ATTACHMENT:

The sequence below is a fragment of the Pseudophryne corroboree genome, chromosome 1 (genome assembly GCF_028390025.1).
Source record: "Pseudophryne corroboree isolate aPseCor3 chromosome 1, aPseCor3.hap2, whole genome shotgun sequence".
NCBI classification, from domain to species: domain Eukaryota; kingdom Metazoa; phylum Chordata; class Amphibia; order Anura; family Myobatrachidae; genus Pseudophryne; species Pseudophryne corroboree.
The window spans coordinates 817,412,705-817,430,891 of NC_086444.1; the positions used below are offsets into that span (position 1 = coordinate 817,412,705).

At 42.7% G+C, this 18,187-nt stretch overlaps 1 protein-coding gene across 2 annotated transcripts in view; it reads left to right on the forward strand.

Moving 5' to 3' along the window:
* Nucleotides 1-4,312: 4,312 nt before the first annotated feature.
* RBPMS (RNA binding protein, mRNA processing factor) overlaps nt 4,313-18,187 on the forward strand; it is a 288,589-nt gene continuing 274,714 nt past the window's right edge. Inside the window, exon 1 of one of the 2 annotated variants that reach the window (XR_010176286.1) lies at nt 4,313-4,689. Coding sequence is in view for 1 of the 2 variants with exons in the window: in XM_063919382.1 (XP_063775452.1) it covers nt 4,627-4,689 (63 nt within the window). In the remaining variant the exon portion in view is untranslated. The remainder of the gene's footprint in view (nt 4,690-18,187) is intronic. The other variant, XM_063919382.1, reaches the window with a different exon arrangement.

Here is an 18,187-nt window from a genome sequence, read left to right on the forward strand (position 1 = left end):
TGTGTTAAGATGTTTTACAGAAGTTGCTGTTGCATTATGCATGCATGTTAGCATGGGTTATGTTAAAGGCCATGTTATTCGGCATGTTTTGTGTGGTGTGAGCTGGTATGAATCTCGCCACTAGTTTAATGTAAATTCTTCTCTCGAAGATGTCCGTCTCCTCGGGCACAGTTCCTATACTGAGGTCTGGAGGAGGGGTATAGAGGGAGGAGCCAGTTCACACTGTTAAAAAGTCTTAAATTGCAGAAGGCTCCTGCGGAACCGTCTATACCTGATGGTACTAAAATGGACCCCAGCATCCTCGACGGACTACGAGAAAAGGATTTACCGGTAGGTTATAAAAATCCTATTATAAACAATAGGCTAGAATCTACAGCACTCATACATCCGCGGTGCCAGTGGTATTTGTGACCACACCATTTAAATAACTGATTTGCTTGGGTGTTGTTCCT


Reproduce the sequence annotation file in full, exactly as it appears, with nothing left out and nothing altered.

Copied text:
The sequence below is a fragment of the Pseudophryne corroboree genome, chromosome 1 (genome assembly GCF_028390025.1).
Source record: "Pseudophryne corroboree isolate aPseCor3 chromosome 1, aPseCor3.hap2, whole genome shotgun sequence".
NCBI classification, from domain to species: domain Eukaryota; kingdom Metazoa; phylum Chordata; class Amphibia; order Anura; family Myobatrachidae; genus Pseudophryne; species Pseudophryne corroboree.
The window spans coordinates 817,412,705-817,430,891 of NC_086444.1; the positions used below are offsets into that span (position 1 = coordinate 817,412,705).

At 42.7% G+C, this 18,187-nt stretch overlaps 1 protein-coding gene across 2 annotated transcripts in view; it reads left to right on the forward strand.

Moving 5' to 3' along the window:
* Nucleotides 1-4,312: 4,312 nt before the first annotated feature.
* RBPMS (RNA binding protein, mRNA processing factor) overlaps nt 4,313-18,187 on the forward strand; it is a 288,589-nt gene continuing 274,714 nt past the window's right edge. Inside the window, exon 1 of one of the 2 annotated variants that reach the window (XR_010176286.1) lies at nt 4,313-4,689. Coding sequence is in view for 1 of the 2 variants with exons in the window: in XM_063919382.1 (XP_063775452.1) it covers nt 4,627-4,689 (63 nt within the window). In the remaining variant the exon portion in view is untranslated. The remainder of the gene's footprint in view (nt 4,690-18,187) is intronic. The other variant, XM_063919382.1, reaches the window with a different exon arrangement.

Here is an 18,187-nt window from a genome sequence, read left to right on the forward strand (position 1 = left end):
TGTGTTAAGATGTTTTACAGAAGTTGCTGTTGCATTATGCATGCATGTTAGCATGGGTTATGTTAAAGGCCATGTTATTCGGCATGTTTTGTGTGGTGTGAGCTGGTATGAATCTCGCCACTAGTTTAATGTAAATTCTTCTCTCGAAGATGTCCGTCTCCTCGGGCACAGTTCCTATACTGAGGTCTGGAGGAGGGGTATAGAGGGAGGAGCCAGTTCACACTGTTAAAAAGTCTTAAATTGCAGAAGGCTCCTGCGGAACCGTCTATACCTGATGGTACTAAAATGGACCCCAGCATCCTCGACGGACTACGAGAAAAGGATTTACCGGTAGGTTATAAAAATCCTATTATAAACAATAGGCTAGAATCTACAGCACTCATACATCCGCGGTGCCAGTGGTATTTGTGACCACACCATTTAAATAACTGATTTGCTTGGGTGTTGTTCCT